This type of controller is simple and reliable, and is mostly used in small photovoltaic systems, but requires mechanical control components such as relays, and its charging control scheme lacks intelligence. The output of photovoltaic cells is equivalent to an open circuit when the battery does not lose power. Therefore, the utilization rate of photovoltaic cells is relatively high. lower.
- PWM controller
Pulse width modulation (PWM) type controller switches the input of the photovoltaic array in PWM pulse mode. When the battery tends to be full, the width of the pulse narrows and the charging current decreases, and when the battery voltage drops, the pulse width becomes wider, which meets the charging requirements of the battery. The switching device used to realize the pulse width modulation function can be connected in series between the solar cell array and the storage battery, or can be connected in parallel with the solar cell array to form bypass control. The charging efficiency of the PWM controller is 30% higher than that of the simple disconnect/recovery (or two-point) controller, which is more conducive to the rapid recovery of the battery capacity and the improvement of the total cycle life of the battery.
In solar photovoltaic lighting, how to improve the utilization rate and charging efficiency of solar cells and keep the battery in good working condition becomes the key to improve the performance and reliability of the system. The PWM charging method can gradually reduce the current as the battery is fully charged, which meets the requirements of the battery for the charging process, can effectively eliminate polarization, and is conducive to fully restoring the battery’s power. Three-stage charging, including equalization charging, fast charging and floating charging. The battery has not been over-discharged, and floating charging is used during normal operation, which can effectively prevent over-charging and reduce the loss of water; when the depth of discharge of the battery exceeds 70%, a quick charge is implemented to fully restore the capacity of the battery; once the depth of discharge is If the (DOD) exceeds 40%, a balanced charge is implemented, which is not only conducive to fully recovering the capacity of the battery, but also a slight degassing can play a stirring role to prevent the stratification of the electrolyte in the battery.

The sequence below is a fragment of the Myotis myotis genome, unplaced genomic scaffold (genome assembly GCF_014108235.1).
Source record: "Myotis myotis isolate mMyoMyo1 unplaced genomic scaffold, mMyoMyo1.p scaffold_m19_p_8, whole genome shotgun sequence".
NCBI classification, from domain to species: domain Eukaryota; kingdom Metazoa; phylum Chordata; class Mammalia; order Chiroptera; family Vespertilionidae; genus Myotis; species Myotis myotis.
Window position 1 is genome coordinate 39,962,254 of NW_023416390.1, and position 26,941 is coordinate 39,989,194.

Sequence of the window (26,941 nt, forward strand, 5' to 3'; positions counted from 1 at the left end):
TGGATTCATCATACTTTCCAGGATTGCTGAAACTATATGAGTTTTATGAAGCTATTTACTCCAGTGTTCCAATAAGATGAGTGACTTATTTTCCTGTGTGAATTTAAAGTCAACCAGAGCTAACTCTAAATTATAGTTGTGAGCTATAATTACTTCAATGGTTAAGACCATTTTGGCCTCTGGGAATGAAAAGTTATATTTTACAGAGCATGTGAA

The main circuit of the PWM three-stage charging controller is basically the same as that of the parallel and series controllers, except that the switching device generally uses a power field effect transistor (MOSFET) instead of a relay, and the control method is also the same as the simple on-off control. devices are very different. The circuit principle of the PWM controller is shown in Figure 3.
The modulating wave used by the comparator is a triangular wave, which is input from the positive terminal, and the DC sampling voltage of the battery is input from the negative terminal of the comparator. The on-time of the switching transistor is controlled by the pulse to achieve the purpose of controlling the charging current of the solar LED lighting system. For the series controller, when the voltage of the battery increases, the pulse width becomes narrower and the charging current becomes smaller; when the voltage of the battery decreases, the pulse width becomes wider and the charging current increases. For the parallel controller, the DC sampling voltage of the battery and the modulating triangular wave should be adjusted at the input of the comparator, so that the parallel current increases (the charging current decreases) as the battery voltage increases, and the parallel current decreases as the voltage drops ( charging current increase).